My name is Vici MacDonald and I was a founding editor, along with its publisher and instigator Steve Bush, of the UK / Australian art magazine Art World (2007–2009). However after two intense years of both editing and designing the increasingly successful UK edition – and getting to work with some of the world’s top writers and artists (Michel Houellebecq and Jeff Koons, to name just two) along the way – we lost our funding at the height of the crash, and ceased publication. I decided to use the unexpected leisure time to do some things I really wanted to, one of which was to write more about art than editing Art World left time for, hence the birth of Art Orbit. It’s a more serious reboot of my sporadic Tumblr blog Art Anorak, from which Art Orbit now takes over, though I’ll still be tweeting as @artanorak.
Prior to editing Art World, my main contribution to the art world was writing a monograph on the late Australian sculptor Rosalie Gascoigne (1917–1999), renowned for her poetic use of found type. I was privileged to spend many days interviewing this intensely private woman just a couple of years before her death. She was in her early 80s at the time, but was still full of energy and doing some of her best, most elegiac work. She was an inspirational figure, especially for late starters, as she didn’t exhibit professionally until the age of 53, having raised a family first. Her work is not really known in the UK, but she’s very famous in the antipodes, and a fantastic artist – the book (Rosalie Gascoigne, Regaro, 1998) sold out long ago, but you can learn more about Gascoigne here and see example images here.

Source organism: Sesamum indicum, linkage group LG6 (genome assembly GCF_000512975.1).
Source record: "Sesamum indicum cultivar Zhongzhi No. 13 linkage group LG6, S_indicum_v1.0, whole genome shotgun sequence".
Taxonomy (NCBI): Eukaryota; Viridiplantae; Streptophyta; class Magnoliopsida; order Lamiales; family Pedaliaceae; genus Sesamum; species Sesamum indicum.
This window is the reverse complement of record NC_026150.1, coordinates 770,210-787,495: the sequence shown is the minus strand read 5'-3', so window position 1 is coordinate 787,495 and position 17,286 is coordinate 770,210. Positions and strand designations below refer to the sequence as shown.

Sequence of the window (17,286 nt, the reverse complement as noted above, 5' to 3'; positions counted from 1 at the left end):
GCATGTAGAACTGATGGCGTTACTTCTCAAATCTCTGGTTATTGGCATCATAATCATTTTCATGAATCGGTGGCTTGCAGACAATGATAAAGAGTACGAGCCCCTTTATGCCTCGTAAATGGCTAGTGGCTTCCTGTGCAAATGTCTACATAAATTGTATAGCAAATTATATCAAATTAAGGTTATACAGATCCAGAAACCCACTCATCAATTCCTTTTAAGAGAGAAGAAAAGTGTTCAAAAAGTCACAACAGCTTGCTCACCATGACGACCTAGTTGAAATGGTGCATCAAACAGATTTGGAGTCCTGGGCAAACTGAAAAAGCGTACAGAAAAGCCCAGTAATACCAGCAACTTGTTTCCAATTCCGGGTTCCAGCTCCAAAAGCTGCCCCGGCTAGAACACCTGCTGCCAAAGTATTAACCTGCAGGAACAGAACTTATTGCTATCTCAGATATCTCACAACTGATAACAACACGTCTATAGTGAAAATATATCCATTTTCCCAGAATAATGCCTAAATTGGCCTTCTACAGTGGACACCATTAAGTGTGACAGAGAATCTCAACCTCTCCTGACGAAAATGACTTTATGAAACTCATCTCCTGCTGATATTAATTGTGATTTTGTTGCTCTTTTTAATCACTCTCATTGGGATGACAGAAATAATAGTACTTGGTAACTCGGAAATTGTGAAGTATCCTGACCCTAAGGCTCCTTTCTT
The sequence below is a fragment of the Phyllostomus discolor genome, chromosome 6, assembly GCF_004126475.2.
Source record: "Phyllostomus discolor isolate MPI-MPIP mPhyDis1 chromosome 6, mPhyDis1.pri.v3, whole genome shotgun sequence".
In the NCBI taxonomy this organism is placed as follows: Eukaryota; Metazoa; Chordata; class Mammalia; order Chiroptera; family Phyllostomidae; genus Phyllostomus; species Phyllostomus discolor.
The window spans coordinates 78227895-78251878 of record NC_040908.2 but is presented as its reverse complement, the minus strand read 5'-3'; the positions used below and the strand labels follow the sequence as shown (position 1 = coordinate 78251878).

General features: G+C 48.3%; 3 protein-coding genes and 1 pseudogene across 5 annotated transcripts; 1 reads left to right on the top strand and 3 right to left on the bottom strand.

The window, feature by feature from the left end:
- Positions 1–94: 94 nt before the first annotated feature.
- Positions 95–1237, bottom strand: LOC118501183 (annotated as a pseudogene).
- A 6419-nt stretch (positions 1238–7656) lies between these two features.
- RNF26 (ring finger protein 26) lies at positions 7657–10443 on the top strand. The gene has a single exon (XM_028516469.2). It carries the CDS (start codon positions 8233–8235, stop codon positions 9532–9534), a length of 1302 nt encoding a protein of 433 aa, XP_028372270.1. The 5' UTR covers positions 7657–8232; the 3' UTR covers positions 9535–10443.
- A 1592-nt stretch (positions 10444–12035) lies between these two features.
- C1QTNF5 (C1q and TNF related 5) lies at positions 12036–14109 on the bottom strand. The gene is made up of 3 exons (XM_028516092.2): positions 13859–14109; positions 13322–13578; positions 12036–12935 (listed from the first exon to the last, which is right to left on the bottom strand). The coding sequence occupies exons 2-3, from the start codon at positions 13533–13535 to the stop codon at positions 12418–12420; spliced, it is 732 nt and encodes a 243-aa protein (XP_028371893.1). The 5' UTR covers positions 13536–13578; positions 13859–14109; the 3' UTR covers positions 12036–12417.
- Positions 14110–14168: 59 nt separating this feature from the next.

In the real world, I work as an art director, editor and writer for various companies including Penguin Group, Phillips de Pury, and The Art Newspaper, for whom I recently edited and designed guides to the 2011 Venice Biennale and southern California’s groundbreaking Pacific Standard Time art festival (2011-2012), an initiative of the Getty Foundation.
More recently, I’ve collaborated with poet Tamar Yoseloff on a new publishing project called Hercules Editions, which aims to bring exciting new art and poetry together. Our first publication was a chapbook of photos and poems about disappearing London called Formerly. In 2013 it was shortlisted for the Ted Hughes award, and was the subject of a solo exhibition at London’s Southbank Centre. You can find more details on the dedicated website here.
With my design hat on, I also write a blog called Burglar Alarm Britain, a taxonomy of security firm design tropes, aka a lot of pictures of weird old burglar alarm logos (well, someone’s got to do it); and as mentioned above, I tweet as @artanorak. Maybe catch you there…